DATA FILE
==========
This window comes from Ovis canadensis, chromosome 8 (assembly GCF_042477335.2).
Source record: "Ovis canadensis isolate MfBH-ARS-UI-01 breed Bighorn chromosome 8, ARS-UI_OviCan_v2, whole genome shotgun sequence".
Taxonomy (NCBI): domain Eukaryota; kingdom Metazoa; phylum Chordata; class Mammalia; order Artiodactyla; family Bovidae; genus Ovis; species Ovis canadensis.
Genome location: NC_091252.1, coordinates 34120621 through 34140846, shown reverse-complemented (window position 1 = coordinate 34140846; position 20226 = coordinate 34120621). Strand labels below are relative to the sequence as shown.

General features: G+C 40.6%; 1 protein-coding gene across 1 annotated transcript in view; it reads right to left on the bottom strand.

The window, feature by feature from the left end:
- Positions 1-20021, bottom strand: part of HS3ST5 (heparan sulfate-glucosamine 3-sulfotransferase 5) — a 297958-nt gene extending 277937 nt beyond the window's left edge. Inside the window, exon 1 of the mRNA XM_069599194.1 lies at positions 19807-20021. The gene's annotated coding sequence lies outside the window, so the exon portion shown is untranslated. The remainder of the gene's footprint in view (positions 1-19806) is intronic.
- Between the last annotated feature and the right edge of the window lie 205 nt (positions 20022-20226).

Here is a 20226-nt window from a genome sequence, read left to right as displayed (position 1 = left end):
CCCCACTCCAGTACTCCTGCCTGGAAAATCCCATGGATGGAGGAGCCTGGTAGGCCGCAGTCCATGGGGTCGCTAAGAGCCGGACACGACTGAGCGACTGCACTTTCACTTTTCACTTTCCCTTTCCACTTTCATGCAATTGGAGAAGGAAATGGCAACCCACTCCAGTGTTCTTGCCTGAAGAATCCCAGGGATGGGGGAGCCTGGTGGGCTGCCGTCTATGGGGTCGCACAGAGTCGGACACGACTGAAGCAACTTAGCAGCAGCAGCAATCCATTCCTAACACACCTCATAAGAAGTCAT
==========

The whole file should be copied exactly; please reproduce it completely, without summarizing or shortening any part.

This window comes from Ovis canadensis, chromosome 8 (assembly GCF_042477335.2).
Source record: "Ovis canadensis isolate MfBH-ARS-UI-01 breed Bighorn chromosome 8, ARS-UI_OviCan_v2, whole genome shotgun sequence".
Taxonomy (NCBI): domain Eukaryota; kingdom Metazoa; phylum Chordata; class Mammalia; order Artiodactyla; family Bovidae; genus Ovis; species Ovis canadensis.
Genome location: NC_091252.1, coordinates 34120621 through 34140846, shown reverse-complemented (window position 1 = coordinate 34140846; position 20226 = coordinate 34120621). Strand labels below are relative to the sequence as shown.

General features: G+C 40.6%; 1 protein-coding gene across 1 annotated transcript in view; it reads right to left on the bottom strand.

The window, feature by feature from the left end:
- Positions 1-20021, bottom strand: part of HS3ST5 (heparan sulfate-glucosamine 3-sulfotransferase 5) — a 297958-nt gene extending 277937 nt beyond the window's left edge. Inside the window, exon 1 of the mRNA XM_069599194.1 lies at positions 19807-20021. The gene's annotated coding sequence lies outside the window, so the exon portion shown is untranslated. The remainder of the gene's footprint in view (positions 1-19806) is intronic.
- Between the last annotated feature and the right edge of the window lie 205 nt (positions 20022-20226).

Here is a 20226-nt window from a genome sequence, read left to right as displayed (position 1 = left end):
CCCCACTCCAGTACTCCTGCCTGGAAAATCCCATGGATGGAGGAGCCTGGTAGGCCGCAGTCCATGGGGTCGCTAAGAGCCGGACACGACTGAGCGACTGCACTTTCACTTTTCACTTTCCCTTTCCACTTTCATGCAATTGGAGAAGGAAATGGCAACCCACTCCAGTGTTCTTGCCTGAAGAATCCCAGGGATGGGGGAGCCTGGTGGGCTGCCGTCTATGGGGTCGCACAGAGTCGGACACGACTGAAGCAACTTAGCAGCAGCAGCAATCCATTCCTAACACACCTCATAAGAAGTCAT